There was an immeasurable distance between the quick and the dead: they did not seem to belong to the same species; and it was strange to think that but a little while before they had spoken and moved and eaten and laughed - W. Somerset Maugham
CHIPMAKER Intel has announced that its CEO Paul Otellini will be stepping down in May.
By May 2013 Otellini will have been CEO of Intel for eight years, during which he has led the company away from the underperforming Netburst architecture and into a firm that is the undisputed leader in X86 desktop, laptop and server chip sales. According to the firm, Otellini and Intel chairman Andy Bryant will work to ensure an orderly succession in the coming six months.
Otellini will have spent 40 years at Intel, which is very impressive given that the company itself has been around for 45 years. The firm highlighted some of its achievements during Otellini's reign, however the one most investors will be happy with is the $23.5bn in dividend payments and an impressive increase in earnings per share.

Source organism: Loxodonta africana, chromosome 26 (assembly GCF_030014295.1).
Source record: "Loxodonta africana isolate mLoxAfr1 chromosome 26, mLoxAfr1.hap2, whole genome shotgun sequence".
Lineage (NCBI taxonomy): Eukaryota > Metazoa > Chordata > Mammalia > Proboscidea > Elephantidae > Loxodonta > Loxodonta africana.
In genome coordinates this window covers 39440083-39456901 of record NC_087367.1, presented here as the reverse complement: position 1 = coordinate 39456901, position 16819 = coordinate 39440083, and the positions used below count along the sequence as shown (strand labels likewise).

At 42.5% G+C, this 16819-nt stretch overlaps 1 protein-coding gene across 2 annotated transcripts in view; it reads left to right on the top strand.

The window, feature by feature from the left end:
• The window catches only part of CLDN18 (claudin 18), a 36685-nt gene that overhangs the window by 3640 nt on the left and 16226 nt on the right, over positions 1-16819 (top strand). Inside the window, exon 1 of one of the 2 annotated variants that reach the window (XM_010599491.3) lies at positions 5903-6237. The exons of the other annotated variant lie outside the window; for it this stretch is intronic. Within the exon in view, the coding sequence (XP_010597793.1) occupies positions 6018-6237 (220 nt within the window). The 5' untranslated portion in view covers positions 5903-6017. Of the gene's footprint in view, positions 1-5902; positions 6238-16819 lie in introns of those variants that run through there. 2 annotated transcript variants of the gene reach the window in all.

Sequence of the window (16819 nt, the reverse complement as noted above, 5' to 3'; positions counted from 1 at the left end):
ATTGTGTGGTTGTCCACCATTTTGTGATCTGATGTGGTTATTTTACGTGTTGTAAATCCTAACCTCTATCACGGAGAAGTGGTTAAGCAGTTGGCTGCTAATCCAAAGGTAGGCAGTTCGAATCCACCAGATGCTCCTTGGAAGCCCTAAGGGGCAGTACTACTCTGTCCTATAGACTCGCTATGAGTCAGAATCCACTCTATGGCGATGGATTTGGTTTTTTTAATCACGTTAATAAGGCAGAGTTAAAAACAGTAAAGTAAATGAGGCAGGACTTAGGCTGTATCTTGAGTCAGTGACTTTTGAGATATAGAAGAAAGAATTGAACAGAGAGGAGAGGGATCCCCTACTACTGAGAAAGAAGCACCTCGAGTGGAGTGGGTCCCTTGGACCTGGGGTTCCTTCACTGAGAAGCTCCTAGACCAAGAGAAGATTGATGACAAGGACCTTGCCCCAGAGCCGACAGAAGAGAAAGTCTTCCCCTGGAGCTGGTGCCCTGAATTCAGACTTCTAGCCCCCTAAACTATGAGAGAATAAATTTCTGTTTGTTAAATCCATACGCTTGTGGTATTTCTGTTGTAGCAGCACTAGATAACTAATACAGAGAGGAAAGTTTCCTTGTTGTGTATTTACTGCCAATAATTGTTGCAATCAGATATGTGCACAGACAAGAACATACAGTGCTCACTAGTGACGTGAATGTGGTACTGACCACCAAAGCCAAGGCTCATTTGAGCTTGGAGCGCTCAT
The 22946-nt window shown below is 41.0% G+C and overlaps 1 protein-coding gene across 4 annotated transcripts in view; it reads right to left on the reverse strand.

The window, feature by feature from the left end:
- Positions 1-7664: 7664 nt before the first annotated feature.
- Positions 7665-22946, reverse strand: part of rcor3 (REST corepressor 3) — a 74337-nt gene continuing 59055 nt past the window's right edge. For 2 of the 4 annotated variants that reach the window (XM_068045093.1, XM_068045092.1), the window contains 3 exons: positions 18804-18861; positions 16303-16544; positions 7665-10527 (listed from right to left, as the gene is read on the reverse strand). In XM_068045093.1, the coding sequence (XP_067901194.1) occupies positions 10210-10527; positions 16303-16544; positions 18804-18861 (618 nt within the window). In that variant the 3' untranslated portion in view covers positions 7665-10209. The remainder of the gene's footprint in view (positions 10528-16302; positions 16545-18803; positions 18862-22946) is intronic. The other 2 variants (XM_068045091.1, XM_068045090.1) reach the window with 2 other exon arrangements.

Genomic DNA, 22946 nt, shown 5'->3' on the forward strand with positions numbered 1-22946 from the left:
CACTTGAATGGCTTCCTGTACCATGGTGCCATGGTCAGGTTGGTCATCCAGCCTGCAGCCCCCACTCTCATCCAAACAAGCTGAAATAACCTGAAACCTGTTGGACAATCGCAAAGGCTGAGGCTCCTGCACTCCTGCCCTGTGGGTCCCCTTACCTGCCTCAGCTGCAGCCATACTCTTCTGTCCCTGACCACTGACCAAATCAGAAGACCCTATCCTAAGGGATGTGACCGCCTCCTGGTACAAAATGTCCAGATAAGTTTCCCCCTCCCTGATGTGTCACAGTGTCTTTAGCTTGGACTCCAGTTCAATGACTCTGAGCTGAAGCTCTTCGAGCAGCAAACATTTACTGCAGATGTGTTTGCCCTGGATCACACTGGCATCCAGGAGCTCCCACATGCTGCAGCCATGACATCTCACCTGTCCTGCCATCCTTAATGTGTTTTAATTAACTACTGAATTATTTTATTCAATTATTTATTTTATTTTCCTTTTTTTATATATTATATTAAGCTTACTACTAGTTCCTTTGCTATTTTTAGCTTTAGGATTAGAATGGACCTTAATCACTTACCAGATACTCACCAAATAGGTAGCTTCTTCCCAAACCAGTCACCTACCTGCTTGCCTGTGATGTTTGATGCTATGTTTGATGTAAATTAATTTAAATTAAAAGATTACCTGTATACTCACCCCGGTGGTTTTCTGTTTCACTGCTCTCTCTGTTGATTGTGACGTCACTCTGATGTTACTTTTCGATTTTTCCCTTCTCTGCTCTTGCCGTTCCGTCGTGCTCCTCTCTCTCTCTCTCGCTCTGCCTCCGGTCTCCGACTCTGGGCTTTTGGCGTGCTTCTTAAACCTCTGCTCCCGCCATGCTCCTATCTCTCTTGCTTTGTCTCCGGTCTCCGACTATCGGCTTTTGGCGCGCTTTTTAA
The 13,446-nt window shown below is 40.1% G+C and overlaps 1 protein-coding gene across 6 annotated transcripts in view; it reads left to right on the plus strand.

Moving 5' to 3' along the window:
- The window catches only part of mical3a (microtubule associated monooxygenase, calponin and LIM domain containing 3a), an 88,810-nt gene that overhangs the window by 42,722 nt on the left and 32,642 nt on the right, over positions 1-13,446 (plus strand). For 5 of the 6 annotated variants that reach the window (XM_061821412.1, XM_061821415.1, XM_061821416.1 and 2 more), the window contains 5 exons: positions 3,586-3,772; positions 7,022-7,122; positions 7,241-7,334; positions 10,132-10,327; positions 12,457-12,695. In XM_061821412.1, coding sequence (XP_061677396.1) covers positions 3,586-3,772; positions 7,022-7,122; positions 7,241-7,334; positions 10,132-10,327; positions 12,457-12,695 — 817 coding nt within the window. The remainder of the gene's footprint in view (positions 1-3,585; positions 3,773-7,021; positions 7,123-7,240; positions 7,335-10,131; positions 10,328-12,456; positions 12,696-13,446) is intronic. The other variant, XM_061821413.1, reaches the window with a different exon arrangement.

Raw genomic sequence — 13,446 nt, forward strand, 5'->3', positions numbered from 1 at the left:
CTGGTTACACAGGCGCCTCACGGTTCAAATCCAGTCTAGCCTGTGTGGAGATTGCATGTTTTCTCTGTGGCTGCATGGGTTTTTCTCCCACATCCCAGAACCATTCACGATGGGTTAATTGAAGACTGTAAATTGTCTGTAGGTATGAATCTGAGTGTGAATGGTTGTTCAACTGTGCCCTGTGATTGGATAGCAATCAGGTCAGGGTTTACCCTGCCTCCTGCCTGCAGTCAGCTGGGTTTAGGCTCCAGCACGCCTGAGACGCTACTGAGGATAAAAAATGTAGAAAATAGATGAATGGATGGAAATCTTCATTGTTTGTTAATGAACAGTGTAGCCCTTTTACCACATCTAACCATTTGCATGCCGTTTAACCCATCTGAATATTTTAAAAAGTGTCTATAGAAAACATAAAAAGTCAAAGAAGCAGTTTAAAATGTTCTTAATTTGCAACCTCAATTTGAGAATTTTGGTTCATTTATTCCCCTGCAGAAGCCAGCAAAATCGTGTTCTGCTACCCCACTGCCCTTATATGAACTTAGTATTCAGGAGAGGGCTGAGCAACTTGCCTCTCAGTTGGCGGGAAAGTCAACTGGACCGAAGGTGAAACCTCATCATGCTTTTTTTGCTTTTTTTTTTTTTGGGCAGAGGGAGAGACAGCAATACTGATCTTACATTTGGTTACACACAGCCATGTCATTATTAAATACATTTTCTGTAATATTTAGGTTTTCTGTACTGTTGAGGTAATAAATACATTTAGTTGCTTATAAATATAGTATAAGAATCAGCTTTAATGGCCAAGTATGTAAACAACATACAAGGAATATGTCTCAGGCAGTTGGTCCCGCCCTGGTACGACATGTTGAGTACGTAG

When Otellini became CEO in 2005 the chipmaker was burdened with an architecture that was clearly behind that of its rival, AMD. Since then the firm has installed its tick-tock fab policy and brought out its Core architecture, which has seen it regain market share that it lost to AMD during its Netburst days.
Otellini will leave at a time when Intel is facing significant challenges. ARM vendors are lining up to take chunks out of Intel's server market share. While Intel has seen its Medfield Atom chip power some smartphones, its market share in the smartphone and tablet markets is still miniscule.
As part of Intel's top-level reshuffle, Renee James, head of Intel's software business, Brian Krzanich, COO and head of worldwide manufacturing and Stacy Smith, CFO and director of corporate strategy will all become executive vice presidents.
Intel said it will be considering both internal and external candidates to replace Otellini. We wonder if Pat Gelsinger will send over his CV just for a laugh. µ